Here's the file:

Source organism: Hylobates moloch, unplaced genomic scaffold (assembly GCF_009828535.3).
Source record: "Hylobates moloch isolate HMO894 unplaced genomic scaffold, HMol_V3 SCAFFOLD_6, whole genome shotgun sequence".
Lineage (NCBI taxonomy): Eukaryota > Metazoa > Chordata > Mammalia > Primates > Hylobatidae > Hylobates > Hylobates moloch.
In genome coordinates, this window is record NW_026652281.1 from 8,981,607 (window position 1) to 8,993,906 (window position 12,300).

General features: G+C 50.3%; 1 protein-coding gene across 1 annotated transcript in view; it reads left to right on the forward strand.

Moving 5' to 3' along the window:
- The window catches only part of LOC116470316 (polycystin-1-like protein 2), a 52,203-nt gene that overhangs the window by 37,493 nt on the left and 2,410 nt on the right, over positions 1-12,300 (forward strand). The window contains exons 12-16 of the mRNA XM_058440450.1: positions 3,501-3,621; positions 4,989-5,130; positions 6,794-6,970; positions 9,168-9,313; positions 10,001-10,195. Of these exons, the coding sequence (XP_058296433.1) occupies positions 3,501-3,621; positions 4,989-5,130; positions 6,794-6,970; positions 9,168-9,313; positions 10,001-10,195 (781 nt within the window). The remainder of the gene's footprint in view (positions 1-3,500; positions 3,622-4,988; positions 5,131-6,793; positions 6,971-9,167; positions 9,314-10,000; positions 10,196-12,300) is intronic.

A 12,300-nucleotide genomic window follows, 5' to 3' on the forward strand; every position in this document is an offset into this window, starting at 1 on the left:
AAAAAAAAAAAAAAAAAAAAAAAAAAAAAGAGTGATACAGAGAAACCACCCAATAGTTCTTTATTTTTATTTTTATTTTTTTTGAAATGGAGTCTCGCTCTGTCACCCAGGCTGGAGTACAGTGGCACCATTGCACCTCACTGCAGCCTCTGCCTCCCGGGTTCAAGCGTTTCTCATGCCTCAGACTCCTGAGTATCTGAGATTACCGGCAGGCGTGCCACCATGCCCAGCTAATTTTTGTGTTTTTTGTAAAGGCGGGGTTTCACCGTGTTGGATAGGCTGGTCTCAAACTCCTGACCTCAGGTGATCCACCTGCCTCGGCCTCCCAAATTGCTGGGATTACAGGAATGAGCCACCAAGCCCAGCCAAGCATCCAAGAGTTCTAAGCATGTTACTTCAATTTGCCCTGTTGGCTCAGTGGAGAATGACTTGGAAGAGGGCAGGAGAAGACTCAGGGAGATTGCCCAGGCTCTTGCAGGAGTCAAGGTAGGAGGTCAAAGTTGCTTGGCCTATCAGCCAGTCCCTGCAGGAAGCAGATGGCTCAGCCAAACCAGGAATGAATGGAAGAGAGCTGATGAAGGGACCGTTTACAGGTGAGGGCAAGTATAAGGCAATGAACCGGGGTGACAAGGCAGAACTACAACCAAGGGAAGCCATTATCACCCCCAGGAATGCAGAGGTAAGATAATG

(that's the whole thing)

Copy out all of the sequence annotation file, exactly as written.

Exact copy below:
Source organism: Hylobates moloch, unplaced genomic scaffold (assembly GCF_009828535.3).
Source record: "Hylobates moloch isolate HMO894 unplaced genomic scaffold, HMol_V3 SCAFFOLD_6, whole genome shotgun sequence".
Lineage (NCBI taxonomy): Eukaryota > Metazoa > Chordata > Mammalia > Primates > Hylobatidae > Hylobates > Hylobates moloch.
In genome coordinates, this window is record NW_026652281.1 from 8,981,607 (window position 1) to 8,993,906 (window position 12,300).

General features: G+C 50.3%; 1 protein-coding gene across 1 annotated transcript in view; it reads left to right on the forward strand.

Moving 5' to 3' along the window:
- The window catches only part of LOC116470316 (polycystin-1-like protein 2), a 52,203-nt gene that overhangs the window by 37,493 nt on the left and 2,410 nt on the right, over positions 1-12,300 (forward strand). The window contains exons 12-16 of the mRNA XM_058440450.1: positions 3,501-3,621; positions 4,989-5,130; positions 6,794-6,970; positions 9,168-9,313; positions 10,001-10,195. Of these exons, the coding sequence (XP_058296433.1) occupies positions 3,501-3,621; positions 4,989-5,130; positions 6,794-6,970; positions 9,168-9,313; positions 10,001-10,195 (781 nt within the window). The remainder of the gene's footprint in view (positions 1-3,500; positions 3,622-4,988; positions 5,131-6,793; positions 6,971-9,167; positions 9,314-10,000; positions 10,196-12,300) is intronic.

A 12,300-nucleotide genomic window follows, 5' to 3' on the forward strand; every position in this document is an offset into this window, starting at 1 on the left:
AAAAAAAAAAAAAAAAAAAAAAAAAAAAAGAGTGATACAGAGAAACCACCCAATAGTTCTTTATTTTTATTTTTATTTTTTTTGAAATGGAGTCTCGCTCTGTCACCCAGGCTGGAGTACAGTGGCACCATTGCACCTCACTGCAGCCTCTGCCTCCCGGGTTCAAGCGTTTCTCATGCCTCAGACTCCTGAGTATCTGAGATTACCGGCAGGCGTGCCACCATGCCCAGCTAATTTTTGTGTTTTTTGTAAAGGCGGGGTTTCACCGTGTTGGATAGGCTGGTCTCAAACTCCTGACCTCAGGTGATCCACCTGCCTCGGCCTCCCAAATTGCTGGGATTACAGGAATGAGCCACCAAGCCCAGCCAAGCATCCAAGAGTTCTAAGCATGTTACTTCAATTTGCCCTGTTGGCTCAGTGGAGAATGACTTGGAAGAGGGCAGGAGAAGACTCAGGGAGATTGCCCAGGCTCTTGCAGGAGTCAAGGTAGGAGGTCAAAGTTGCTTGGCCTATCAGCCAGTCCCTGCAGGAAGCAGATGGCTCAGCCAAACCAGGAATGAATGGAAGAGAGCTGATGAAGGGACCGTTTACAGGTGAGGGCAAGTATAAGGCAATGAACCGGGGTGACAAGGCAGAACTACAACCAAGGGAAGCCATTATCACCCCCAGGAATGCAGAGGTAAGATAATG